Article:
Different way process of the video translation. It’s easy to think video translation is a simple enough task.
Video content is one of the most engaging and successful in marketing today, with far-reaching benefits. By 2019 a whopping 80% of the world’s Internet traffic will be generated by video content.
There are some benefits for video translation most:
- Increase your audience reach substantially
- It’s good for your SEO
- Your brand will stand out from the crowd
- Achieve better audience engagement and retention
- You can reel in viewers using sound-sensitive environments
And you need to decide how you’re going to format your video translation: voice-overs, subtitles, captions or a combination of them.
What can video translation do for your business?
YouTube has over one billion users – that’s almost a third of those who use the internet. The site has been localized for audiences in 80+ countries and its content covers 70+ different languages. Every day, more than one billion hours of video are watched on YouTube. Video translation for marketing and advertising is a prime example. Many leading businesses use videos for marketing purposes.
Different companies may have their own different processes for translating video content but the priority should always be ensuring 100% accuracy.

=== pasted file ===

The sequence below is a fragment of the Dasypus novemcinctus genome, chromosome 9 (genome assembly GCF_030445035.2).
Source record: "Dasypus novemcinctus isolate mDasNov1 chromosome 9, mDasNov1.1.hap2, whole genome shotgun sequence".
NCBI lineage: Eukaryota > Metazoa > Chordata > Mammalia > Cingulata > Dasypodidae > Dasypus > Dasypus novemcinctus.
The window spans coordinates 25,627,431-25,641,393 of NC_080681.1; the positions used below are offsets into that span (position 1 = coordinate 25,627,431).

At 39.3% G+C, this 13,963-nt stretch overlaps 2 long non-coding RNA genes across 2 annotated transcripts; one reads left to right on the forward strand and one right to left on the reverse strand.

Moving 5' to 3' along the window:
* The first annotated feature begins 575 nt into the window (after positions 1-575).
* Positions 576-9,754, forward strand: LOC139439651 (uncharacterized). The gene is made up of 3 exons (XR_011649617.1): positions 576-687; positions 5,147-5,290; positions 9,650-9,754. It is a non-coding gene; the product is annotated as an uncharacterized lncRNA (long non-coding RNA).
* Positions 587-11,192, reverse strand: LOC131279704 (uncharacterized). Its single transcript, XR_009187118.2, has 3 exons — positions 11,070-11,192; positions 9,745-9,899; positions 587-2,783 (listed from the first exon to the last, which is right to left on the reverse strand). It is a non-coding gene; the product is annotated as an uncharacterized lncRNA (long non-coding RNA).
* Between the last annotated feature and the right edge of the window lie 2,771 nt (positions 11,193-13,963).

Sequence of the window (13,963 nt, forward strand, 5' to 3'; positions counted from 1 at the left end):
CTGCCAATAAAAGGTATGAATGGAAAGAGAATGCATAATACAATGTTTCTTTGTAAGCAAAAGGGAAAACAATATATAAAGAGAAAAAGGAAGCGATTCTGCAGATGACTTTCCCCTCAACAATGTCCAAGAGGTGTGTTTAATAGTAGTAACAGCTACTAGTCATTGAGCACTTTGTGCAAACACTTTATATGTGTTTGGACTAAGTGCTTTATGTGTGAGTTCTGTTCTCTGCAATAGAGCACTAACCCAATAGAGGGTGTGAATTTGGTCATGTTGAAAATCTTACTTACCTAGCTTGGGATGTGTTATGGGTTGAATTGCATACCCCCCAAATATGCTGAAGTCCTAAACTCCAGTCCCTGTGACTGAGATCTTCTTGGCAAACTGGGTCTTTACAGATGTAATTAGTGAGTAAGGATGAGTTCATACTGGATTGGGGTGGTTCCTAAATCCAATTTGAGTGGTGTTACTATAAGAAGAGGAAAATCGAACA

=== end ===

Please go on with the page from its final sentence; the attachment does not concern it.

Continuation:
Transcribe: The first stage of translating video is to transcribe all the dialogue and relevant on-screen text in your footage. This will be used to create your voice over scripts or subtitle/closed caption files.
Translate: This is where the transcription of your video is translated into each target language. These translations will also be in text format.
Create your translation files: For subtitles or closed captions, this is where your translations are hard-coded into subtitle files that media players will display as your footage plays. For voice-overs, your voice actors will be hitting the recording studio to turn your translated scripts into engaging dialogue.
Timestamp: Once your video translation files are finished, it’s time for your video editors to timestamp your footage. This ensures your voice-overs, subtitles, and captions are in sync with your video.
Video editing: Finally, your translated files are integrated into your video file. This might result in separate videos for each target language or involve a language selection menu similar to the kind of thing you see on Blu-rays, depending on your needs.
If you need any more details on how to translate video content, get in touch with our team of Delsh Business Consultancy.